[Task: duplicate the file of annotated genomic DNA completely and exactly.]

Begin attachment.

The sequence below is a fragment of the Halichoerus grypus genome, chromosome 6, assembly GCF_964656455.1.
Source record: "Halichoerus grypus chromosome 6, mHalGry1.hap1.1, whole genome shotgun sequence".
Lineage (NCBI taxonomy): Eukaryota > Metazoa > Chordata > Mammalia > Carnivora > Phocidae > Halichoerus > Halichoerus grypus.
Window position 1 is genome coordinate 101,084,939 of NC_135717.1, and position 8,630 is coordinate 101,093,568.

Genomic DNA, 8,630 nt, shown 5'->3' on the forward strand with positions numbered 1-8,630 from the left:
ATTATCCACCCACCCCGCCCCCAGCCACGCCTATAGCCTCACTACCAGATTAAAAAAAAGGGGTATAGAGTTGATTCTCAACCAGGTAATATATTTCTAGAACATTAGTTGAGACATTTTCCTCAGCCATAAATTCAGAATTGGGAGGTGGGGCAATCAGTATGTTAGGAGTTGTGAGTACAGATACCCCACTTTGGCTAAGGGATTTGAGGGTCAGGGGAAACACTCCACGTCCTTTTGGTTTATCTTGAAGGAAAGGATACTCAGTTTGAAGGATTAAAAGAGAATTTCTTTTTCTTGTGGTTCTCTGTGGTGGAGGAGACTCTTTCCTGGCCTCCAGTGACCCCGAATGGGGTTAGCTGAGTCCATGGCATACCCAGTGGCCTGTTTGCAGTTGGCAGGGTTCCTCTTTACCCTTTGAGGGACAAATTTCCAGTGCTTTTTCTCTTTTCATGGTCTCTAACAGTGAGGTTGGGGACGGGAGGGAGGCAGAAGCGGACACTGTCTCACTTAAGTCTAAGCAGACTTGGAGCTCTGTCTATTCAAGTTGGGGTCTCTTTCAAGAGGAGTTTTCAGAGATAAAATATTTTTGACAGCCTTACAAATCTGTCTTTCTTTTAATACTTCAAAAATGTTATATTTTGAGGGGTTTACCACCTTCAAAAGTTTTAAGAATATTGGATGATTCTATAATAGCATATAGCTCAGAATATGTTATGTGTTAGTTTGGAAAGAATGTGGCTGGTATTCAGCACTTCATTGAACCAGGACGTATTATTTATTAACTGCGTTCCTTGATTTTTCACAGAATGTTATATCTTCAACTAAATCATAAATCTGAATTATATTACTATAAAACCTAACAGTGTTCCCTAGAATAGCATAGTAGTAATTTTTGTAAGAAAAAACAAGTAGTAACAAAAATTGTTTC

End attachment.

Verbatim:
The sequence below is a fragment of the Halichoerus grypus genome, chromosome 6, assembly GCF_964656455.1.
Source record: "Halichoerus grypus chromosome 6, mHalGry1.hap1.1, whole genome shotgun sequence".
Lineage (NCBI taxonomy): Eukaryota > Metazoa > Chordata > Mammalia > Carnivora > Phocidae > Halichoerus > Halichoerus grypus.
Window position 1 is genome coordinate 101,084,939 of NC_135717.1, and position 8,630 is coordinate 101,093,568.

Genomic DNA, 8,630 nt, shown 5'->3' on the forward strand with positions numbered 1-8,630 from the left:
ATTATCCACCCACCCCGCCCCCAGCCACGCCTATAGCCTCACTACCAGATTAAAAAAAAGGGGTATAGAGTTGATTCTCAACCAGGTAATATATTTCTAGAACATTAGTTGAGACATTTTCCTCAGCCATAAATTCAGAATTGGGAGGTGGGGCAATCAGTATGTTAGGAGTTGTGAGTACAGATACCCCACTTTGGCTAAGGGATTTGAGGGTCAGGGGAAACACTCCACGTCCTTTTGGTTTATCTTGAAGGAAAGGATACTCAGTTTGAAGGATTAAAAGAGAATTTCTTTTTCTTGTGGTTCTCTGTGGTGGAGGAGACTCTTTCCTGGCCTCCAGTGACCCCGAATGGGGTTAGCTGAGTCCATGGCATACCCAGTGGCCTGTTTGCAGTTGGCAGGGTTCCTCTTTACCCTTTGAGGGACAAATTTCCAGTGCTTTTTCTCTTTTCATGGTCTCTAACAGTGAGGTTGGGGACGGGAGGGAGGCAGAAGCGGACACTGTCTCACTTAAGTCTAAGCAGACTTGGAGCTCTGTCTATTCAAGTTGGGGTCTCTTTCAAGAGGAGTTTTCAGAGATAAAATATTTTTGACAGCCTTACAAATCTGTCTTTCTTTTAATACTTCAAAAATGTTATATTTTGAGGGGTTTACCACCTTCAAAAGTTTTAAGAATATTGGATGATTCTATAATAGCATATAGCTCAGAATATGTTATGTGTTAGTTTGGAAAGAATGTGGCTGGTATTCAGCACTTCATTGAACCAGGACGTATTATTTATTAACTGCGTTCCTTGATTTTTCACAGAATGTTATATCTTCAACTAAATCATAAATCTGAATTATATTACTATAAAACCTAACAGTGTTCCCTAGAATAGCATAGTAGTAATTTTTGTAAGAAAAAACAAGTAGTAACAAAAATTGTTTC